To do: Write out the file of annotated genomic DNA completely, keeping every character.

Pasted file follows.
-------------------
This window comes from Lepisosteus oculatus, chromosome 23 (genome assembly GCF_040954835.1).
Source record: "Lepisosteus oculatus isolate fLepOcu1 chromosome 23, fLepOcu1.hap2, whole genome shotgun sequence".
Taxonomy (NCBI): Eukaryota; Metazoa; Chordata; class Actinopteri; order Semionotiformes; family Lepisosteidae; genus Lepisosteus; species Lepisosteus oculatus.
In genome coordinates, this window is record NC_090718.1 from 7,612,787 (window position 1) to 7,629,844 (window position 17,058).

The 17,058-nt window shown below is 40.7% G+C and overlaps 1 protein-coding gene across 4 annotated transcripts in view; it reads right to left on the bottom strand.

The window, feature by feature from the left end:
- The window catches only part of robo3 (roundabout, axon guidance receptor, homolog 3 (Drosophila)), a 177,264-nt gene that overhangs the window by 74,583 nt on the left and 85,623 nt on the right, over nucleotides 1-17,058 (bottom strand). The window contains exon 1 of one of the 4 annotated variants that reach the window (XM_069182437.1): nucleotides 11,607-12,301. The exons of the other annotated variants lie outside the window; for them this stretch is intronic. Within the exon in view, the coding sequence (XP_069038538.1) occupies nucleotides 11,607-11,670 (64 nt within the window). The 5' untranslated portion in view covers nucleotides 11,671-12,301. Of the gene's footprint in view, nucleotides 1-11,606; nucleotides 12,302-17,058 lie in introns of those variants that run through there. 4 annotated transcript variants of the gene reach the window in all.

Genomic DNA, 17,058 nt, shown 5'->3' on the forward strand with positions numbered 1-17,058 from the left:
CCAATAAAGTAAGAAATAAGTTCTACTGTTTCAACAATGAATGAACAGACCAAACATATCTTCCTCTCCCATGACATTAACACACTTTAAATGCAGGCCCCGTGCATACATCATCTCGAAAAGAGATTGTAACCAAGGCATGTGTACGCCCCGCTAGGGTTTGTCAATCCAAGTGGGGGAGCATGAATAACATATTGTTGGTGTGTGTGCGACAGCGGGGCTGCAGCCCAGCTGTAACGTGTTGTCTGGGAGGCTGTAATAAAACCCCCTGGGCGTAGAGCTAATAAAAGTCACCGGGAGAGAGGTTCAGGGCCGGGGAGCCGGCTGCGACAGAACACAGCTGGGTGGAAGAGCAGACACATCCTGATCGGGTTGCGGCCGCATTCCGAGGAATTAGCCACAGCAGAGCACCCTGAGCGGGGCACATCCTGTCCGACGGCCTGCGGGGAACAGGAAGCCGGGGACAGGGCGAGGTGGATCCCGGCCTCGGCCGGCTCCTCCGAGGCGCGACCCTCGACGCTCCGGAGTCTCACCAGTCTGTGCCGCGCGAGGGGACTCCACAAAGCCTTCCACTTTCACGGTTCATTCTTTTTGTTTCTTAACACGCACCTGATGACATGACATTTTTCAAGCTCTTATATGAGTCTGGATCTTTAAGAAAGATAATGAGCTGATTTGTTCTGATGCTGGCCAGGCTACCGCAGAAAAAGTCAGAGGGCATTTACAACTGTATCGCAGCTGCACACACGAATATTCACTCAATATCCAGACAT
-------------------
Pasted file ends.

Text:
This window comes from Lepisosteus oculatus, chromosome 23 (genome assembly GCF_040954835.1).
Source record: "Lepisosteus oculatus isolate fLepOcu1 chromosome 23, fLepOcu1.hap2, whole genome shotgun sequence".
Taxonomy (NCBI): Eukaryota; Metazoa; Chordata; class Actinopteri; order Semionotiformes; family Lepisosteidae; genus Lepisosteus; species Lepisosteus oculatus.
In genome coordinates, this window is record NC_090718.1 from 7,612,787 (window position 1) to 7,629,844 (window position 17,058).

The 17,058-nt window shown below is 40.7% G+C and overlaps 1 protein-coding gene across 4 annotated transcripts in view; it reads right to left on the bottom strand.

The window, feature by feature from the left end:
- The window catches only part of robo3 (roundabout, axon guidance receptor, homolog 3 (Drosophila)), a 177,264-nt gene that overhangs the window by 74,583 nt on the left and 85,623 nt on the right, over nucleotides 1-17,058 (bottom strand). The window contains exon 1 of one of the 4 annotated variants that reach the window (XM_069182437.1): nucleotides 11,607-12,301. The exons of the other annotated variants lie outside the window; for them this stretch is intronic. Within the exon in view, the coding sequence (XP_069038538.1) occupies nucleotides 11,607-11,670 (64 nt within the window). The 5' untranslated portion in view covers nucleotides 11,671-12,301. Of the gene's footprint in view, nucleotides 1-11,606; nucleotides 12,302-17,058 lie in introns of those variants that run through there. 4 annotated transcript variants of the gene reach the window in all.

Genomic DNA, 17,058 nt, shown 5'->3' on the forward strand with positions numbered 1-17,058 from the left:
CCAATAAAGTAAGAAATAAGTTCTACTGTTTCAACAATGAATGAACAGACCAAACATATCTTCCTCTCCCATGACATTAACACACTTTAAATGCAGGCCCCGTGCATACATCATCTCGAAAAGAGATTGTAACCAAGGCATGTGTACGCCCCGCTAGGGTTTGTCAATCCAAGTGGGGGAGCATGAATAACATATTGTTGGTGTGTGTGCGACAGCGGGGCTGCAGCCCAGCTGTAACGTGTTGTCTGGGAGGCTGTAATAAAACCCCCTGGGCGTAGAGCTAATAAAAGTCACCGGGAGAGAGGTTCAGGGCCGGGGAGCCGGCTGCGACAGAACACAGCTGGGTGGAAGAGCAGACACATCCTGATCGGGTTGCGGCCGCATTCCGAGGAATTAGCCACAGCAGAGCACCCTGAGCGGGGCACATCCTGTCCGACGGCCTGCGGGGAACAGGAAGCCGGGGACAGGGCGAGGTGGATCCCGGCCTCGGCCGGCTCCTCCGAGGCGCGACCCTCGACGCTCCGGAGTCTCACCAGTCTGTGCCGCGCGAGGGGACTCCACAAAGCCTTCCACTTTCACGGTTCATTCTTTTTGTTTCTTAACACGCACCTGATGACATGACATTTTTCAAGCTCTTATATGAGTCTGGATCTTTAAGAAAGATAATGAGCTGATTTGTTCTGATGCTGGCCAGGCTACCGCAGAAAAAGTCAGAGGGCATTTACAACTGTATCGCAGCTGCACACACGAATATTCACTCAATATCCAGACAT